GRAFTON—Have you ever been fingerprinted? If so you are not alone. With the largest Biometric fingerprinting system in the world, The Federal Bureau of Investigation, in Clarksburg processes over 189,000 fingerprints on a daily basis.
Robert Holman, Supervisory Management Program Analyst at the FBI, shared this information with the Grafton Rotary Club last week.
Holman went on to explain that the FBI houses over one hundred million fingerprints, and that data base grows at an exponential rate of 10,000-12,000 new criminal prints being processed each month.
“We take our responsibilities very seriously. We do all that we can to keep America safe. Some view that as a lot of work, I see it as job security.” added Holman. “With our Next Generation Identification system we are improving processing times, as well as, increased sharing among other entities such as the U.S. government and Homeland Security in order to promote safer, more secure communities.”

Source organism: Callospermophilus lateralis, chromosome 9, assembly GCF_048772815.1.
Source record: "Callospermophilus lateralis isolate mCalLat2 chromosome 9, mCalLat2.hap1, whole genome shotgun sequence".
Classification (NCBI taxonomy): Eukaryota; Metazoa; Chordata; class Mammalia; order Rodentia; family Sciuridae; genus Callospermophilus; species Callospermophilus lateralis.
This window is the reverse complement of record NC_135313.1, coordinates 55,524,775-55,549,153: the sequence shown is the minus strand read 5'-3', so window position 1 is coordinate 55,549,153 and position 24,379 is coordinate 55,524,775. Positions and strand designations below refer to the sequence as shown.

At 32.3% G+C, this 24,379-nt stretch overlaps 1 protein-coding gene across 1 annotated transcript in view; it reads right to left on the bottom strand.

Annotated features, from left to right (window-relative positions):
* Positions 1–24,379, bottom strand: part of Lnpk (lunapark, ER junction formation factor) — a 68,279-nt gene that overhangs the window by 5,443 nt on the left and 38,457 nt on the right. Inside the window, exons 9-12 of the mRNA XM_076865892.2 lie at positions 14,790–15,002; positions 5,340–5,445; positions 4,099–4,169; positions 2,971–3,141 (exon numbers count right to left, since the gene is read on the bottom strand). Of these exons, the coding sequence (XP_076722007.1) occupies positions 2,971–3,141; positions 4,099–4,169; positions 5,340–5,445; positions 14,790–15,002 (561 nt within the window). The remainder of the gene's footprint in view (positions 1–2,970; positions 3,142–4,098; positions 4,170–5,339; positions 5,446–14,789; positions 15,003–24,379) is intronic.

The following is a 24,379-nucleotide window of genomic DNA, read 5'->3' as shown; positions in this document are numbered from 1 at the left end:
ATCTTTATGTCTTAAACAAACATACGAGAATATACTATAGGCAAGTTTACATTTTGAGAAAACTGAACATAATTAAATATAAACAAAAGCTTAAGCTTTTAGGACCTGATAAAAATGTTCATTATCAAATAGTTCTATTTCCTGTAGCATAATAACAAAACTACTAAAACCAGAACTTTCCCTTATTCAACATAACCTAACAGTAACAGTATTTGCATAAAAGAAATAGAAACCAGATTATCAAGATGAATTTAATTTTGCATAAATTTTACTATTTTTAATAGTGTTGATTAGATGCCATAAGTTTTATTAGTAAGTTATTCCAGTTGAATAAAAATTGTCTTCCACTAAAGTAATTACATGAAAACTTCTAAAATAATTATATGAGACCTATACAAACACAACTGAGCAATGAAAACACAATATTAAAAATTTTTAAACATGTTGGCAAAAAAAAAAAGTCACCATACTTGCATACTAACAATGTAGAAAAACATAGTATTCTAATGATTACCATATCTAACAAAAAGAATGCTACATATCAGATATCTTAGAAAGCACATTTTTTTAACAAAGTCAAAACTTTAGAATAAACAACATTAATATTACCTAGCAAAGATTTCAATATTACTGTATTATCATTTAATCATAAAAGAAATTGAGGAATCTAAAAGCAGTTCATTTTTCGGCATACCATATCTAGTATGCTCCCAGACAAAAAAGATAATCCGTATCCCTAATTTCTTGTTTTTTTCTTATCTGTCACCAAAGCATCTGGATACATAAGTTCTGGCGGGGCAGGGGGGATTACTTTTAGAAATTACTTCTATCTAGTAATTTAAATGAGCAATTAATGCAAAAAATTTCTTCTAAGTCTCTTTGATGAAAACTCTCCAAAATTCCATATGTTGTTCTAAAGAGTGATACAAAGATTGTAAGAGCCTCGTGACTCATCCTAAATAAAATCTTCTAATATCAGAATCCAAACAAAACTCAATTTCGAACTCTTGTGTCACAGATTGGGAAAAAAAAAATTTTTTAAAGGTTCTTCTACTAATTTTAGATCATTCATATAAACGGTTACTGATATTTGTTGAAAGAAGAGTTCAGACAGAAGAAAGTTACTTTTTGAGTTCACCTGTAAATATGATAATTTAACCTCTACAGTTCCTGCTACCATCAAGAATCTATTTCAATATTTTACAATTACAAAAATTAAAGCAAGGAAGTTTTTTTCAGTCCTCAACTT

According to Holman, the criminal prints that are processed daily are done so, on average, in just over four minutes. That amount of prints used to take 3 weeks to process.
He also shared that under the new system, civil transactions, such as military and federal employee prints, are processed in only two hours and 10 minutes, which is a major improvement from the month it used to take.
“This is the hard work of folks right here in Clarksburg West Virginia,” Holman expressed.
Holman, who is a native of West Virginia, has been with the FBI for nearly 22 years.
“The FBI has been good for West Virginia, and West Virginia has been very good for the FBI,” commented Holman.
The FBI was transferred from Washington DC, to West Virginia 25 years ago, through the efforts of Senator Robert Bryd.
Holman revealed that prior to the relocation, the identification program had an attrition rate of 22 percent, with employees retiring, or going to a different agency. However, with the move to West Virginia the rate is now under two percent.
“We come to work, and work hard, and we are there for life,” said Holman. “Many people retire from the FBI, and I believe that it is a testament to the people of West Virginia.”
FBI has been a major boost to the economy, employing approximately 3,000 individuals.
In addition, the FBI owns over 980 acres of property, and has the second largest police force in the state.
“Many successes have came out of the FBI, and again I think it is a great testament to the wonderful people of North Central West Virginia,” Holman concluded.